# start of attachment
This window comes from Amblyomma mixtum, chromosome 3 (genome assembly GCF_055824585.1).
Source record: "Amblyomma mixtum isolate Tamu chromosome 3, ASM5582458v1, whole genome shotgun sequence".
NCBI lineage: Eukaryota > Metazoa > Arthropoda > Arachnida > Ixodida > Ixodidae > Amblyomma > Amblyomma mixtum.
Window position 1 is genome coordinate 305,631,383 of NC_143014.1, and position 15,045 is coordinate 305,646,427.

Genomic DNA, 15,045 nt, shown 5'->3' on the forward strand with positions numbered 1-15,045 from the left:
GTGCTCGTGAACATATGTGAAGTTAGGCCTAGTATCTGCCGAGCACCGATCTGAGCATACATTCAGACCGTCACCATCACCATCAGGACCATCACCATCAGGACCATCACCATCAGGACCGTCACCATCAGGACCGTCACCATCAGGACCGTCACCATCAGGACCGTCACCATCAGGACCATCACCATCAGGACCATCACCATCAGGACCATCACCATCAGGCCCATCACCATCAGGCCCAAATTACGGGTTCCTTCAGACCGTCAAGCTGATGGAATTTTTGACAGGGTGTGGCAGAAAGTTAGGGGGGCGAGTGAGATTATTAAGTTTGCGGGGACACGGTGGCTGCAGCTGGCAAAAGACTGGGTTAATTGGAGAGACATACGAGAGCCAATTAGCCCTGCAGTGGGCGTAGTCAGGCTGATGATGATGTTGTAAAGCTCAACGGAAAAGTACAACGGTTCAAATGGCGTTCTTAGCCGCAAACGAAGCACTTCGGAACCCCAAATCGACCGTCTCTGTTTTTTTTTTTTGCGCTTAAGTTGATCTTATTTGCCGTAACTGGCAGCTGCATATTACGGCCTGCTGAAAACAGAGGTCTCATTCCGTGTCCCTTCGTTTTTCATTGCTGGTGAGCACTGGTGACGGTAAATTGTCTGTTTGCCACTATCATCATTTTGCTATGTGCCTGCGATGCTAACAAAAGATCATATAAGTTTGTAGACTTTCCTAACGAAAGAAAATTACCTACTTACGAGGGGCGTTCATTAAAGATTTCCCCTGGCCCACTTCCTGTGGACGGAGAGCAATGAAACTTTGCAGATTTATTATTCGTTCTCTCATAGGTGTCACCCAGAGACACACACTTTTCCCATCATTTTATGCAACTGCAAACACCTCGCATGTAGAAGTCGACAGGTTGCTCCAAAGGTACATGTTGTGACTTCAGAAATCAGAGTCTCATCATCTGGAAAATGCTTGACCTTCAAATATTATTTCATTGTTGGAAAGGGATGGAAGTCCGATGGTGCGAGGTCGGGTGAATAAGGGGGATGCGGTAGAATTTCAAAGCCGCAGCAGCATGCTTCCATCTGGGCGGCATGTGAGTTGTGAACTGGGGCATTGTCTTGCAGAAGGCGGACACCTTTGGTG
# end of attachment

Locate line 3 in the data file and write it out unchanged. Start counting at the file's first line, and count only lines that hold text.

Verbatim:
NCBI lineage: Eukaryota > Metazoa > Arthropoda > Arachnida > Ixodida > Ixodidae > Amblyomma > Amblyomma mixtum.